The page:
Same here Jackulas. We are offering rooms in a house, not full apartments like some here, so ours is all inbuilt, because of course, who would have s filthy house anyway? It makes sense for apartments I think, but I feel weird charging a fee for a room - although I wouldn’t mind!


Yeah…it may make sense for those renting out entire units, as the cleaning is far more involved. You are right though…we just rent out a modest sized guest room for a modest price, and it takes less than an hour to get it immaculately clean between guests stays. The rest of the townhouse we always keep immaculately clean for ourselves anyway (though I admit we are a little more conscious of keeping things tidy when there are guests in the house versus not!). We have a cleaning lady come to do a thorough cleaning of the entire place every two weeks, but that has just always been the case since we’re full time professionals and cannot keep up with all the floor mopping, dustin, etc. for a two-story place. That’s just something we’ve always done for ourselves, though, so it’s not like costs have gone up since we started hosting. We take care of the cleaning of the guest room ourselves, and it’s no problem, because it’s a ‘labor of love.’ I know! It will probably get old at some point!


Exactly. I mean I’d love to charge extra for cleaning but I think that would just be taking the piss - cleaning materials are 1€-5€ per bottle, and i only need a fresh one every 10-20 guests. Cleaning (once in a routine) takes 20-40 minutes, depending if the floor needs to be washed or not. The worst thing is the laundry, but I tend to throw my own stuff in with it and as I have multiple sets I have to do this once once all of them have been used. So yeah. I don’t like the hosts who ask for 30 a night but slap a 15 charge on top for cleaning a room.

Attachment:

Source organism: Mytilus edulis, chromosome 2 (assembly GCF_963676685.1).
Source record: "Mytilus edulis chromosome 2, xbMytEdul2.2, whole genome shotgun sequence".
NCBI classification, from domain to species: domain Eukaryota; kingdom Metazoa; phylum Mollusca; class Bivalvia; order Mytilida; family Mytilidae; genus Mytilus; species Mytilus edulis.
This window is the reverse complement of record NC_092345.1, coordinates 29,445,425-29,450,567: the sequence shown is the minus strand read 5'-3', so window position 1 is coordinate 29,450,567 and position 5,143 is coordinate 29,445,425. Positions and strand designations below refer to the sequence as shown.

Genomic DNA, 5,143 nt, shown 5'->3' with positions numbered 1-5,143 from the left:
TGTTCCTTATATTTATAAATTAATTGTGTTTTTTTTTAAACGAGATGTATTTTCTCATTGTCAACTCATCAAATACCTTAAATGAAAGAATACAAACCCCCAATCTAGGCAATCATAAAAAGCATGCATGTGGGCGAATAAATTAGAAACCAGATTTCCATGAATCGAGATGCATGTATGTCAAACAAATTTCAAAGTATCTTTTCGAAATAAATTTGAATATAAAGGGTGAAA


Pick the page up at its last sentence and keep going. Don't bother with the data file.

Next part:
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Oh you mean the room charge looks really cheap, but add in that charge for an extra person, and for cleaning, and suddenly the room is as expensive as anyone else’s? Yeah, I agree. I couldn’t do it. I think it’s obfuscating. You might get the people roped in to looking at your place because it’s cheap, but in the end they might feel a bit deceived when everything is added up. I don’t want people choosing my rooms because they’re cheap anyway. So I just charge what I charge in the room fee.

But holy crap, the piles of laundry are outrageous, and there really is a lot of cleaning, especially in our home which is particularly large. I just think of it like a hotel. The price is built in, it would be weird to make them think of me like a cleaner or worse yet to believe we can afford a cleaner out of the amount we charge. I have a feeling that if I charged for cleaning, guests would leave the rooms in worse condition, thinking ‘well, I’m paying for the cleaning!’. I don’t need that, as some do it already.


That is EXACTLY how I feel about it.